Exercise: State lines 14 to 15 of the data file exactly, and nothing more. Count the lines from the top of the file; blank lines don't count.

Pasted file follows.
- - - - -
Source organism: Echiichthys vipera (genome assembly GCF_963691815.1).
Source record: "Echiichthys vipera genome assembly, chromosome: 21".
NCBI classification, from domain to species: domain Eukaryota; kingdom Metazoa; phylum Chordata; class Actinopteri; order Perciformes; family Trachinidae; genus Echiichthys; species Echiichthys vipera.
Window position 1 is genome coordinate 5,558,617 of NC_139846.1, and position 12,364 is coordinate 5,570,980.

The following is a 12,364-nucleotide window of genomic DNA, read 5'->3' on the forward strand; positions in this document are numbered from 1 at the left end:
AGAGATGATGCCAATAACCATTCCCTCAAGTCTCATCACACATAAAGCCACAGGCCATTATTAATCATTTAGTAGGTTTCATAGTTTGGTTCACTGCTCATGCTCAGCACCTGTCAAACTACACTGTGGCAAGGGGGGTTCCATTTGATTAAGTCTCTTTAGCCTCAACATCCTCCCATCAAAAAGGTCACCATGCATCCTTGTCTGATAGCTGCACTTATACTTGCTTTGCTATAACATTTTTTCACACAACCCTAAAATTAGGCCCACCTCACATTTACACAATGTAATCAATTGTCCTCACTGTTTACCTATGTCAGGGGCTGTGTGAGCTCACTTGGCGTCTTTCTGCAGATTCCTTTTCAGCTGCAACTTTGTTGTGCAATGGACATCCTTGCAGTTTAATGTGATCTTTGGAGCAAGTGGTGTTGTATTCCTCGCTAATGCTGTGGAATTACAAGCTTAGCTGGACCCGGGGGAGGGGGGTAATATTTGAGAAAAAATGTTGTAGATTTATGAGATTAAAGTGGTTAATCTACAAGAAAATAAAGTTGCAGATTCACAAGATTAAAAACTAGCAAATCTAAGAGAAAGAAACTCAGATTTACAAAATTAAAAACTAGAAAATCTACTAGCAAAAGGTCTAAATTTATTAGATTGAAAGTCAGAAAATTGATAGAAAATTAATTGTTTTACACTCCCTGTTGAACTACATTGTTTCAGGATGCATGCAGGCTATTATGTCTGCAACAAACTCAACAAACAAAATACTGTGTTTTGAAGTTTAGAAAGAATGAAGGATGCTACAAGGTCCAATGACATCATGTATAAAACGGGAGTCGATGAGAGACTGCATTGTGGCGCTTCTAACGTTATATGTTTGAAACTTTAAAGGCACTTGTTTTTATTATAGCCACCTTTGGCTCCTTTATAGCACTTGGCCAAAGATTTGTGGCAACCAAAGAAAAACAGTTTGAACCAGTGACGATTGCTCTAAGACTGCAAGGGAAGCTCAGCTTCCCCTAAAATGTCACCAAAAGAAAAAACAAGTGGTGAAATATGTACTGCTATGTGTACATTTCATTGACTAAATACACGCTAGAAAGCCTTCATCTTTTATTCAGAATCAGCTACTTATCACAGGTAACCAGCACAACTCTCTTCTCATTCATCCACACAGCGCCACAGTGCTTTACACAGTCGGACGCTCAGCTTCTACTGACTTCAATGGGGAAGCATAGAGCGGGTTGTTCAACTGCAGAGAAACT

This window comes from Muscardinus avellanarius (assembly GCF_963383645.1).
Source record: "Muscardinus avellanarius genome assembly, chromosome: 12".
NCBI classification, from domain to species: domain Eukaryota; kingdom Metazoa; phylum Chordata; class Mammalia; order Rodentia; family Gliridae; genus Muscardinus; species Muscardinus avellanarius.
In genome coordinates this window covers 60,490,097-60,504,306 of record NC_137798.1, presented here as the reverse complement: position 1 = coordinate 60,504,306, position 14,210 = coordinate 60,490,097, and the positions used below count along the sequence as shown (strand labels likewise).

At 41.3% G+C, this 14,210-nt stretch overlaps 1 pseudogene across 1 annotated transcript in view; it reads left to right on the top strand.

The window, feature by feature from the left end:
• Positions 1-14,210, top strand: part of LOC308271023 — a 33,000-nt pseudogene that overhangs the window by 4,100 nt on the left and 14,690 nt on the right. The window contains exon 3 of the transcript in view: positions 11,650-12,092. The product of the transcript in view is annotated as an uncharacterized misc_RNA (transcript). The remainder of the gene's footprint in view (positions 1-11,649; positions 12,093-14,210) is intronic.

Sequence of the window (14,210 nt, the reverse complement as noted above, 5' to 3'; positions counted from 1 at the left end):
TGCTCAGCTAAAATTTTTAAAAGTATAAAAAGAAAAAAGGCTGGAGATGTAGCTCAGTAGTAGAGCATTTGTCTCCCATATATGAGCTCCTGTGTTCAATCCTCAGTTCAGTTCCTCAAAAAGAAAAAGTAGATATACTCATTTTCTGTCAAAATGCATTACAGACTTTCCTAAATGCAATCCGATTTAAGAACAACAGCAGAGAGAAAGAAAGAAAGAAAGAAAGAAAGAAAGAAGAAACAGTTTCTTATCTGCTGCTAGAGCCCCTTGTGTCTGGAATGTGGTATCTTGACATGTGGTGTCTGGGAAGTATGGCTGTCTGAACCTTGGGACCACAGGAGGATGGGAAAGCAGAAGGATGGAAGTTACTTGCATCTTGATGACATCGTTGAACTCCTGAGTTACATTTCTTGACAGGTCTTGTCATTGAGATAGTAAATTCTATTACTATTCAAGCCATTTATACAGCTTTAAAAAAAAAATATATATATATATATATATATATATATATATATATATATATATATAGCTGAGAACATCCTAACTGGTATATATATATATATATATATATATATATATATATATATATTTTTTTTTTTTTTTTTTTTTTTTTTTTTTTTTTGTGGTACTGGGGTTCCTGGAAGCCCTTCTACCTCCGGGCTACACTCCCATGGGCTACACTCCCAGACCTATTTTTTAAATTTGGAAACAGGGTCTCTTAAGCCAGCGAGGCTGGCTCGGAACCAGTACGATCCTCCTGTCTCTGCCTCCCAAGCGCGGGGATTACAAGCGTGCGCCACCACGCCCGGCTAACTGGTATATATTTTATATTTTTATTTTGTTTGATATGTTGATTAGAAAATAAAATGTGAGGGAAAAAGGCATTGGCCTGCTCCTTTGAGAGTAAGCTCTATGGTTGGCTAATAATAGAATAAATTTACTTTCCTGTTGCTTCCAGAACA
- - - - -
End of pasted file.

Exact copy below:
Sequence of the window (14,210 nt, the reverse complement as noted above, 5' to 3'; positions counted from 1 at the left end):
TGCTCAGCTAAAATTTTTAAAAGTATAAAAAGAAAAAAGGCTGGAGATGTAGCTCAGTAGTAGAGCATTTGTCTCCCATATATGAGCTCCTGTGTTCAATCCTCAGTTCAGTTCCTCAAAAAGAAAAAGTAGATATACTCATTTTCTGTCAAAATGCATTACAGACTTTCCTAAATGCAATCCGATTTAAGAACAACAGCAGAGAGAAAGAAAGAAAGAAAGAAAGAAAGAAAGAAGAAACAGTTTCTTATCTGCTGCTAGAGCCCCTTGTGTCTGGAATGTGGTATCTTGACATGTGGTGTCTGGGAAGTATGGCTGTCTGAACCTTGGGACCACAGGAGGATGGGAAAGCAGAAGGATGGAAGTTACTTGCATCTTGATGACATCGTTGAACTCCTGAGTTACATTTCTTGACAGGTCTTGTCATTGAGATAGTAAATTCTATTACTATTCAAGCCATTTATACAGCTTTAAAAAAAAAATATATATATATATATATATATATATATATATATATATATATATATAGCTGAGAACATCCTAACTGGTATATATATATATATATATATATATATATATATATATATATTTTTTTTTTTTTTTTTTTTTTTTTTTTTTTTTTGTGGTACTGGGGTTCCTGGAAGCCCTTCTACCTCCGGGCTACACTCCCATGGGCTACACTCCCAGACCTATTTTTTAAATTTGGAAACAGGGTCTCTTAAGCCAGCGAGGCTGGCTCGGAACCAGTACGATCCTCCTGTCTCTGCCTCCCAAGCGCGGGGATTACAAGCGTGCGCCACCACGCCCGGCTAACTGGTATATATTTTATATTTTTATTTTGTTTGATATGTTGATTAGAAAATAAAATGTGAGGGAAAAAGGCATTGGCCTGCTCCTTTGAGAGTAAGCTCTATGGTTGGCTAATAATAGAATAAATTTACTTTCCTGTTGCTTCCAGAACA